While 75 percent of Americans reported using the Internet in July 2015, the longstanding disparity between urban and rural users persists and has emerged in the adoption of new technologies such as the smartphone and social media, according to the latest computer and Internet use data collected for NTIA. This suggests that in spite of advances in both policy and technology, the barriers to Internet adoption existing in rural communities are complex and stubborn.
In particular, Americans who were otherwise less likely to use the Internet—such as those with lower levels of family income or education—faced an even larger disadvantage when living in a rural area. Conversely, rural individuals with higher levels of education or family income did not have significantly lower adoption rates than their urban counterparts, according to the data. The data comes from NTIA’s Computer and Internet Use Supplement to the Census Bureau’s Current Population Survey.
While the digital divide appears to be closing for some demographic communities, the gap between rural and urban populations has remained remarkably consistent for at least as long as NTIA has been gathering data on Internet use. In 1998, 28 percent of Americans living in rural areas used the Internet, compared to 34 percent of those in urban areas. Even as Internet use increased dramatically overall, a rural/urban gap remained in 2015, with 69 percent of rural residents reporting using the Internet, versus 75 percent of urban residents. This data indicates a fairly constant 6-9 percentage point gap between rural and urban communities’ Internet use over time.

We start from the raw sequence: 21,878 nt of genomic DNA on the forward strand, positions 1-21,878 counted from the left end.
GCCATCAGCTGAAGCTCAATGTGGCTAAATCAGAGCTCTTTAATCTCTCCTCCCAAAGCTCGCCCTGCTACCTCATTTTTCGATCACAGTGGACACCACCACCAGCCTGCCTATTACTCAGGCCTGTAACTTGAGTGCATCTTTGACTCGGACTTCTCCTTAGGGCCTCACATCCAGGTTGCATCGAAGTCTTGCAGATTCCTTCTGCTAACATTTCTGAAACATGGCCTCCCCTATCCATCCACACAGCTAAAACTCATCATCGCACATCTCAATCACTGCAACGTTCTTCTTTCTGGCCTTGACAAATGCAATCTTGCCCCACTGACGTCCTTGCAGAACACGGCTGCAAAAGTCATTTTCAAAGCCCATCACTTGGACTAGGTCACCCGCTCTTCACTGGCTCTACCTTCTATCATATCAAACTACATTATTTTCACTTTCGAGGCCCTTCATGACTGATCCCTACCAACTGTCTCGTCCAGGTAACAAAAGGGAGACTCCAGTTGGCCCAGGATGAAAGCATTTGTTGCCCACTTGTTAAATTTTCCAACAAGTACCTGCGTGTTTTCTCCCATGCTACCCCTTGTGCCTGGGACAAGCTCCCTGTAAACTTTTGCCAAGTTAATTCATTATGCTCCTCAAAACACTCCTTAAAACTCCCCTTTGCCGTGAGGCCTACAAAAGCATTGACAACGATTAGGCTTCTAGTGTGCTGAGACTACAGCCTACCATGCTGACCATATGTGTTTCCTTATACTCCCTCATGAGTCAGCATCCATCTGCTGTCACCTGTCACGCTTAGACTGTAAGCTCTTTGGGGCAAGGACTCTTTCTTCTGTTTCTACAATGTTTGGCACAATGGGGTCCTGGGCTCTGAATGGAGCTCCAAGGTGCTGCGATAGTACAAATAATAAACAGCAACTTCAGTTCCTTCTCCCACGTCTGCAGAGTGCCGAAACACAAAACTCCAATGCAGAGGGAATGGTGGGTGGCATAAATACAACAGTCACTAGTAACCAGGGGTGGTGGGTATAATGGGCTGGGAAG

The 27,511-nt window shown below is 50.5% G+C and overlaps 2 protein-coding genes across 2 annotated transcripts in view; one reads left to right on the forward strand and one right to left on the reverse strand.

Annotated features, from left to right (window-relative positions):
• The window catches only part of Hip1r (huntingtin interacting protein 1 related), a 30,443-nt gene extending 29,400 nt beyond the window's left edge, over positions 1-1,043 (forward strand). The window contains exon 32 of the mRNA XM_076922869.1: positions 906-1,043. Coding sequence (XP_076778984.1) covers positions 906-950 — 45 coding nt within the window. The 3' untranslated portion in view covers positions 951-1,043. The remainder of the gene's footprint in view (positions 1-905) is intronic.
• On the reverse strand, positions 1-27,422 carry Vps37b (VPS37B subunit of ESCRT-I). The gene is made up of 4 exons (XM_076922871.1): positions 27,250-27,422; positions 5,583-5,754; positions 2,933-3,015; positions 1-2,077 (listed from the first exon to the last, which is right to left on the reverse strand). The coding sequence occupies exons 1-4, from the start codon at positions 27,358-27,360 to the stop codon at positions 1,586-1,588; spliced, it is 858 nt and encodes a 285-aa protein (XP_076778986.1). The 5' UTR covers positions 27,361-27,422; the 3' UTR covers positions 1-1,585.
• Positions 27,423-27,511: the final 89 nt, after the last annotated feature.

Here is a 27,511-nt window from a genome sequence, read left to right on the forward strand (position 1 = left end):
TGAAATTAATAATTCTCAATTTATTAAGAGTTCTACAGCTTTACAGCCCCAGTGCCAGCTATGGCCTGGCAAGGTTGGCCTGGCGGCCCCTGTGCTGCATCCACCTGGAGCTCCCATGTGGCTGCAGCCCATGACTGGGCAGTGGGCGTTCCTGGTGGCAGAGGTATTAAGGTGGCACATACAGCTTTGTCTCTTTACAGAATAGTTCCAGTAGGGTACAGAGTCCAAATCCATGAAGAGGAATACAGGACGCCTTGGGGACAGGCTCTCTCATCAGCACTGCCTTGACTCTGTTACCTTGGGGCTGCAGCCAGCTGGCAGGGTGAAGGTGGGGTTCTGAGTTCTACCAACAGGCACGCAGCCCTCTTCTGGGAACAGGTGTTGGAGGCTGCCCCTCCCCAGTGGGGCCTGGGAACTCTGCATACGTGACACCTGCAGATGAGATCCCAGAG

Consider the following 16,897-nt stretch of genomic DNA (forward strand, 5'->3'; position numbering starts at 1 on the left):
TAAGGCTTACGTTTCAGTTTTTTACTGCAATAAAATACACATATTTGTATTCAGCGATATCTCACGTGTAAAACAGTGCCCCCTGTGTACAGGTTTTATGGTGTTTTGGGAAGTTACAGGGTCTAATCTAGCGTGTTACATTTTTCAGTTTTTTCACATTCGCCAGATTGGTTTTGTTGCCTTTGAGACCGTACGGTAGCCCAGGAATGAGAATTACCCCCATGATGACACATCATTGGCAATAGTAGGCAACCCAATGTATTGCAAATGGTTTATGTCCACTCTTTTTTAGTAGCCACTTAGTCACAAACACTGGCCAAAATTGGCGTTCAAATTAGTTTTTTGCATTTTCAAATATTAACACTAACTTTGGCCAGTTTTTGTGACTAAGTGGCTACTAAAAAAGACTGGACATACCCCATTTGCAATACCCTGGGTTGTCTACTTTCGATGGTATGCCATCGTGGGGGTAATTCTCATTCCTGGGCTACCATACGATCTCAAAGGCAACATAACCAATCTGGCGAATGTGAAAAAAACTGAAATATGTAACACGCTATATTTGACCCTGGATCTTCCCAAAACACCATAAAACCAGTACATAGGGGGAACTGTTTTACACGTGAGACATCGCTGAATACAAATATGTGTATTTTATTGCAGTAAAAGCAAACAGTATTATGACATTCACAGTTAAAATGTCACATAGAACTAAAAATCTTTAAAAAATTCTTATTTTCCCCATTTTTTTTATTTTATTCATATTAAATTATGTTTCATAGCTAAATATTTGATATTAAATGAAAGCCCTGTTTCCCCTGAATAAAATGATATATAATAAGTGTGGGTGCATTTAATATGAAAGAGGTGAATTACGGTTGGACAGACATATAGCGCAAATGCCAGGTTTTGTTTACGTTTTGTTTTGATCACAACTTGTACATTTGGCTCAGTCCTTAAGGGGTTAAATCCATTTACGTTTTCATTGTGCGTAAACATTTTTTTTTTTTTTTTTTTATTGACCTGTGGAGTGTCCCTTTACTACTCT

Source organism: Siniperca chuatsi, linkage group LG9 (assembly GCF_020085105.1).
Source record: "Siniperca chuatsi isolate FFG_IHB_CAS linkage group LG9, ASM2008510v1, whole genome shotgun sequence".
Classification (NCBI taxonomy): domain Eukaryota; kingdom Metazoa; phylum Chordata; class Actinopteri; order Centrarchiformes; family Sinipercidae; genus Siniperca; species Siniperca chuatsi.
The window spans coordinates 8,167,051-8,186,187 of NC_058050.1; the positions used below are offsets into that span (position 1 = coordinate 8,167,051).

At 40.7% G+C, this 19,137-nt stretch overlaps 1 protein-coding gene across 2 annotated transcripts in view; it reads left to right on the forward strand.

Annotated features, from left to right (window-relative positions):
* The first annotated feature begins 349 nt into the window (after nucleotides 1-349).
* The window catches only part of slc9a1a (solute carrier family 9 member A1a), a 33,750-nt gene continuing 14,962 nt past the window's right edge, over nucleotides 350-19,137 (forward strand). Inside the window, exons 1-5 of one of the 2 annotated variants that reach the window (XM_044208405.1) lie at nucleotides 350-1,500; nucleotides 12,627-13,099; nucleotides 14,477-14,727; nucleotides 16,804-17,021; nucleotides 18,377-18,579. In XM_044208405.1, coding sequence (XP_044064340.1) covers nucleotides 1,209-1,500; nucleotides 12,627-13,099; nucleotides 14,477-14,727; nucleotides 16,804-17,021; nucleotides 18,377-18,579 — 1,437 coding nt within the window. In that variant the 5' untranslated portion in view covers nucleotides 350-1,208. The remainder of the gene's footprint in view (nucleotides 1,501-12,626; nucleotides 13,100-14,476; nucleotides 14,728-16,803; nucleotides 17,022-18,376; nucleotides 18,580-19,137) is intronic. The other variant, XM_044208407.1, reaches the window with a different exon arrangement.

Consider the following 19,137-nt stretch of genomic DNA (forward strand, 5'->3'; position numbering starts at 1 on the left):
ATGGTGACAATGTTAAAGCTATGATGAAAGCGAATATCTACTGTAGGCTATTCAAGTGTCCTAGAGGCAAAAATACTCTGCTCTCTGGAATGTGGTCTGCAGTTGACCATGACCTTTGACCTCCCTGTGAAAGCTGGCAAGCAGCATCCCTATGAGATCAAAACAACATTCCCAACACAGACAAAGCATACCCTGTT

New: NTIA Data and Analysis on “State of the Urban/Rural Digital Divide”
Filed by August 10, 2016on